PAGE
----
Shoreditch en 1938 (Photo by London Express - Getty Images)

Shoreditch en 1938 (Photo by London Express - Getty Images)

Shoreditch is part of Hackney in the north of the city where East London begins. The wheel of history keeps turning. The sociological revival of this area may well be striking and spine-tingling but is not without some heartbreak and nostalgia…

The history of the area is known and retold; it is one of those stories that are always fun to tell. It was initially an area of swampland on the outskirts of London that functioned as the tipping point for the sewerage of the city (the name supposedly originated from the words ‘sewer ditch’, a common drain). In the XVIth century, sheltered by the proscriptions of the city that it bordered, the district became theatre-land with Shakespeare even living there for a while, writing and staging his plays. Brickworks took over during the XVIIth century. Then along came refuge-seeking Huguenot weavers. But by the end of the XIXth century the district had become a place of slums and hovels blanketed by a thick, sticky fog: a place of misery; ill health and a shadowy place where Johns could seek out prostitutes incognito. It was in these streets that Jack the Ripper committed the crimes that have, perversely, made him famous. The East End of London has kept its seedy reputation for eons. The criminal underworld has found shelter and blossomed here, carrying out their ill-gotten activities. But it was primarily a working class area, industrious, cheap, not particularly safe – dangerous even – with its own urban beauty. A disadvantaged and tough area inhabited by the working class.

Shoreditch and its surroundings always welcomed other communities with open arms: French Huguenots, the Irish, Ashkenazi Jews, Bangladeshis and Somalis… Then new times beckoned. Old warehouses, neglected industrial buildings and waste land attracted artists (particularly street artists) to the area, the latter daubing the bricks with a new art culture. These streets that remained practically untouched by the world of inheritors, which were so close to the centre of London but on its margins and which were separated by a social abyss, would become the Eldorado of Cool. Architects, start-ups, and astute advertisers jumped into the mix as if it had always been so. It was the golden age for spot ads. Here was an area sandwiched between two where common folk and their hard-knock lives rubbed shoulders with a burgeoning connected and interactive lifestyle. But the virus was rampant. The hipsters plebiscised the place. And things went from strength to strength. R.E.M did their video clip there. Rents shot up, as did prices, and the poor found themselves pushed out to new fringes.  There were a few pockets of resistance amongst the common folk but all these beautiful worlds managed to find a way to live side by side: natives, trendsetters, the traditionally religious, and a variety of foreign communities, just as they always had done. The phenomenon of gentrification has not converted the area into something else: it is still the same, just unrecognisable.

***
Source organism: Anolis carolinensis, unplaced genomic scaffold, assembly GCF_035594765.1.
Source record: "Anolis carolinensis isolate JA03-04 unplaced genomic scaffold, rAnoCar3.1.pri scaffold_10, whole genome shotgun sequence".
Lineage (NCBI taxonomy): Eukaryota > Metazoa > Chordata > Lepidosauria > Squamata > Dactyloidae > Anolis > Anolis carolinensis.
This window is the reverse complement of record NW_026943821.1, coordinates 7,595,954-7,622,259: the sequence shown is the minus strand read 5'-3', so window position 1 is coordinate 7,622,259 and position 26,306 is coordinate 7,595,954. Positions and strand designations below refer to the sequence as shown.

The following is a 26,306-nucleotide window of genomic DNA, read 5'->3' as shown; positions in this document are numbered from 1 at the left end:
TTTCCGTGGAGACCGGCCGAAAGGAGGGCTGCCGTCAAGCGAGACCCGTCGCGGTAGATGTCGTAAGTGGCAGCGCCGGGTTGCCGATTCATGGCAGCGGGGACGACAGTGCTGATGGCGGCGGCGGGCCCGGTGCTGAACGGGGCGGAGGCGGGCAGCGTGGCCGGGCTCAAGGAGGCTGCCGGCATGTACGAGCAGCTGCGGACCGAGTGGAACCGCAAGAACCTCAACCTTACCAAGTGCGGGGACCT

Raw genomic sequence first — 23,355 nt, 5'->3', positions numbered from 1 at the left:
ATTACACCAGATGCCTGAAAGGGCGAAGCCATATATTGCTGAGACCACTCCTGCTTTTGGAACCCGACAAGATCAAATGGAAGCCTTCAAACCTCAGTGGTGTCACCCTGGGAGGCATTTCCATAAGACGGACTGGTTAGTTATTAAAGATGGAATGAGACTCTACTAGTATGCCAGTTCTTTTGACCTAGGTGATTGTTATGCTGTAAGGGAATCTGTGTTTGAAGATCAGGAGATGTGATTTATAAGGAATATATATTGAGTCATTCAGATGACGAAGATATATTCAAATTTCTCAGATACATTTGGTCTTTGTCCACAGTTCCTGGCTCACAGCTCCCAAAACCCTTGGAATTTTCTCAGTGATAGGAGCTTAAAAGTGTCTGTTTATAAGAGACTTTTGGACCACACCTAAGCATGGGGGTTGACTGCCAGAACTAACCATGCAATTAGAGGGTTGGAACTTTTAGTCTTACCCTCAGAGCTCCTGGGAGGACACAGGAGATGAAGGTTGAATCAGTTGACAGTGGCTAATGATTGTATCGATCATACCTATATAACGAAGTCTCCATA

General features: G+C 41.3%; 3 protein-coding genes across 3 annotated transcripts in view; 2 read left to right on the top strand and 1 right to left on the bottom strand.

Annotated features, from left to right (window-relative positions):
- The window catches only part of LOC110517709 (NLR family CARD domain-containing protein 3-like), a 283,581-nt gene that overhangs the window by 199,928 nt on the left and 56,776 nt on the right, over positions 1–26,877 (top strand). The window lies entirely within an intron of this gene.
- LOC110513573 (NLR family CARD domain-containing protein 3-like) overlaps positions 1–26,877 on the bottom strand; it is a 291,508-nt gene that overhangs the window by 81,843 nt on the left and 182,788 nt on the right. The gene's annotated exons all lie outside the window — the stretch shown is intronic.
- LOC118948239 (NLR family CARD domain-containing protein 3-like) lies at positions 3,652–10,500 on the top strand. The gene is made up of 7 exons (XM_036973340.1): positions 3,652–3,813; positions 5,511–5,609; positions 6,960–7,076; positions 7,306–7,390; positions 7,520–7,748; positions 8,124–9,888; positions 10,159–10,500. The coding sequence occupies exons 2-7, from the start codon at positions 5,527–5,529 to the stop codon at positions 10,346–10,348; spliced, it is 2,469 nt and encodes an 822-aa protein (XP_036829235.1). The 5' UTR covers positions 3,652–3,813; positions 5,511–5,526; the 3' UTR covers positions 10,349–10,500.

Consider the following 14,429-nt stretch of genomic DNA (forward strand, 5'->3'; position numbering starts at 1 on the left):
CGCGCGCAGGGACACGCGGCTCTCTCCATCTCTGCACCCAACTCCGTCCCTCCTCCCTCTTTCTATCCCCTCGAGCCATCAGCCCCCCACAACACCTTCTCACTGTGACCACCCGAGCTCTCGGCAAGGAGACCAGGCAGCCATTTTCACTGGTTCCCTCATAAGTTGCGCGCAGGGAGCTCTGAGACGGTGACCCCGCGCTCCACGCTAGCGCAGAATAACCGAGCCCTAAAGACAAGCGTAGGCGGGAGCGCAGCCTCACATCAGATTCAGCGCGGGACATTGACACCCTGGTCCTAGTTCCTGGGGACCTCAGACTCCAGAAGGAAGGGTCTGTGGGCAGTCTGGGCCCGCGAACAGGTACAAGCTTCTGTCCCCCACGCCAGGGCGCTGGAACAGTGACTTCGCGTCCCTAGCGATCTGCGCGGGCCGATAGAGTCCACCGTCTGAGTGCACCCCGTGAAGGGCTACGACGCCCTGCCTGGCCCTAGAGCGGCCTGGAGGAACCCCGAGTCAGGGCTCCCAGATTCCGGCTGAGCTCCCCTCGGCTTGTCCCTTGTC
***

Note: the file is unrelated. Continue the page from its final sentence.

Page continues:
The Geffrye Museum at 136, Kingsland Road in Shoreditch has information about the district’s past and the gloomy conditions of life suffered by its inhabitants during the XIXth century. And it’s such a contrast that it should be a wakeup call to the nostalgic among us.


A diptyque pop-up boutique is open at Boxpark, 2-10 Bethnal Green Rd, London E1 6GY.